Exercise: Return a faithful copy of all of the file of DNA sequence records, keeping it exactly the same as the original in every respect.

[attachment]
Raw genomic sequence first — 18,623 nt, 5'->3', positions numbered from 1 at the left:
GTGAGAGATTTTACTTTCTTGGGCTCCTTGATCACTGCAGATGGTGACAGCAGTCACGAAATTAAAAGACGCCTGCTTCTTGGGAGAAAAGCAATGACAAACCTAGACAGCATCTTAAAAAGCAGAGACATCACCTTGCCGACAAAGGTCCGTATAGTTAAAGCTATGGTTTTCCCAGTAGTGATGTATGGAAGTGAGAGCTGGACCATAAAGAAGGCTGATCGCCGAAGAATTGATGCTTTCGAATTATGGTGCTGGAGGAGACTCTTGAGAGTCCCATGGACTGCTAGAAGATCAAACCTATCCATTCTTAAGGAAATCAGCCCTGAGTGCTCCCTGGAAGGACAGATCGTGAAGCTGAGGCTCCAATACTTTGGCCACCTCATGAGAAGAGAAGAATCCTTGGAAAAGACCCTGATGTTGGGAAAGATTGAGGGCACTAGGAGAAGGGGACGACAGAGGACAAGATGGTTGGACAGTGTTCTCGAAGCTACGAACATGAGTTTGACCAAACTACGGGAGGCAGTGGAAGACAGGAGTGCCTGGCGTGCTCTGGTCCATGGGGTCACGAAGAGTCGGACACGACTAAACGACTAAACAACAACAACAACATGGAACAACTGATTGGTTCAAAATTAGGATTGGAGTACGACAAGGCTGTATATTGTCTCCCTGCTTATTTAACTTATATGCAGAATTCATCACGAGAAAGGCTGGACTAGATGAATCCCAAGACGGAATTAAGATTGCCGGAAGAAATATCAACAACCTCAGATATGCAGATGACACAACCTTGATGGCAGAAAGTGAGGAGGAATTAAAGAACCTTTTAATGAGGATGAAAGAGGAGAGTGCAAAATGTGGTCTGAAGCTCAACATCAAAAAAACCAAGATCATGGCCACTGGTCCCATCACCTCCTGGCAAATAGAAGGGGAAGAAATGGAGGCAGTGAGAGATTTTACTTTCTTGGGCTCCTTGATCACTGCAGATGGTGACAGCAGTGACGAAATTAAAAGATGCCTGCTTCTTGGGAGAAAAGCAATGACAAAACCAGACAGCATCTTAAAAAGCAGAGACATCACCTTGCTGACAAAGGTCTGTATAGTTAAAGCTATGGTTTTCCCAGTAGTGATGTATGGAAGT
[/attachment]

Raw genomic sequence first — 18,623 nt, 5'->3', positions numbered from 1 at the left:
GTGAGAGATTTTACTTTCTTGGGCTCCTTGATCACTGCAGATGGTGACAGCAGTCACGAAATTAAAAGACGCCTGCTTCTTGGGAGAAAAGCAATGACAAACCTAGACAGCATCTTAAAAAGCAGAGACATCACCTTGCCGACAAAGGTCCGTATAGTTAAAGCTATGGTTTTCCCAGTAGTGATGTATGGAAGTGAGAGCTGGACCATAAAGAAGGCTGATCGCCGAAGAATTGATGCTTTCGAATTATGGTGCTGGAGGAGACTCTTGAGAGTCCCATGGACTGCTAGAAGATCAAACCTATCCATTCTTAAGGAAATCAGCCCTGAGTGCTCCCTGGAAGGACAGATCGTGAAGCTGAGGCTCCAATACTTTGGCCACCTCATGAGAAGAGAAGAATCCTTGGAAAAGACCCTGATGTTGGGAAAGATTGAGGGCACTAGGAGAAGGGGACGACAGAGGACAAGATGGTTGGACAGTGTTCTCGAAGCTACGAACATGAGTTTGACCAAACTACGGGAGGCAGTGGAAGACAGGAGTGCCTGGCGTGCTCTGGTCCATGGGGTCACGAAGAGTCGGACACGACTAAACGACTAAACAACAACAACAACATGGAACAACTGATTGGTTCAAAATTAGGATTGGAGTACGACAAGGCTGTATATTGTCTCCCTGCTTATTTAACTTATATGCAGAATTCATCACGAGAAAGGCTGGACTAGATGAATCCCAAGACGGAATTAAGATTGCCGGAAGAAATATCAACAACCTCAGATATGCAGATGACACAACCTTGATGGCAGAAAGTGAGGAGGAATTAAAGAACCTTTTAATGAGGATGAAAGAGGAGAGTGCAAAATGTGGTCTGAAGCTCAACATCAAAAAAACCAAGATCATGGCCACTGGTCCCATCACCTCCTGGCAAATAGAAGGGGAAGAAATGGAGGCAGTGAGAGATTTTACTTTCTTGGGCTCCTTGATCACTGCAGATGGTGACAGCAGTGACGAAATTAAAAGATGCCTGCTTCTTGGGAGAAAAGCAATGACAAAACCAGACAGCATCTTAAAAAGCAGAGACATCACCTTGCTGACAAAGGTCTGTATAGTTAAAGCTATGGTTTTCCCAGTAGTGATGTATGGAAGT